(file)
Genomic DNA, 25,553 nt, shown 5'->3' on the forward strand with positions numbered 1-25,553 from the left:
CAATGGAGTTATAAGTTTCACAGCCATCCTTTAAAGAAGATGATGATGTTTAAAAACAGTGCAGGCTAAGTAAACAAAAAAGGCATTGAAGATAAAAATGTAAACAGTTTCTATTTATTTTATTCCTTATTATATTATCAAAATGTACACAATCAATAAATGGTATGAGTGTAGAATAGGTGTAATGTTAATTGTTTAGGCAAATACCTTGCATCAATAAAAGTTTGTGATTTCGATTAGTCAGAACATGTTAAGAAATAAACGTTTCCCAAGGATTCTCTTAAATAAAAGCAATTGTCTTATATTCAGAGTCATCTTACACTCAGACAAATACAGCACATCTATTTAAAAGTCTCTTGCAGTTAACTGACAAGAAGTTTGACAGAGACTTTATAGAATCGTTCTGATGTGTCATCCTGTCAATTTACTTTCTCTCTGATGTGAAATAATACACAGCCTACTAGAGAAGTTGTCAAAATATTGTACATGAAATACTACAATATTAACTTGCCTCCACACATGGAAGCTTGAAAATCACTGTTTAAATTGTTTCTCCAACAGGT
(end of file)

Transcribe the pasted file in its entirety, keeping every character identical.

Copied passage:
Genomic DNA, 25,553 nt, shown 5'->3' on the forward strand with positions numbered 1-25,553 from the left:
CAATGGAGTTATAAGTTTCACAGCCATCCTTTAAAGAAGATGATGATGTTTAAAAACAGTGCAGGCTAAGTAAACAAAAAAGGCATTGAAGATAAAAATGTAAACAGTTTCTATTTATTTTATTCCTTATTATATTATCAAAATGTACACAATCAATAAATGGTATGAGTGTAGAATAGGTGTAATGTTAATTGTTTAGGCAAATACCTTGCATCAATAAAAGTTTGTGATTTCGATTAGTCAGAACATGTTAAGAAATAAACGTTTCCCAAGGATTCTCTTAAATAAAAGCAATTGTCTTATATTCAGAGTCATCTTACACTCAGACAAATACAGCACATCTATTTAAAAGTCTCTTGCAGTTAACTGACAAGAAGTTTGACAGAGACTTTATAGAATCGTTCTGATGTGTCATCCTGTCAATTTACTTTCTCTCTGATGTGAAATAATACACAGCCTACTAGAGAAGTTGTCAAAATATTGTACATGAAATACTACAATATTAACTTGCCTCCACACATGGAAGCTTGAAAATCACTGTTTAAATTGTTTCTCCAACAGGT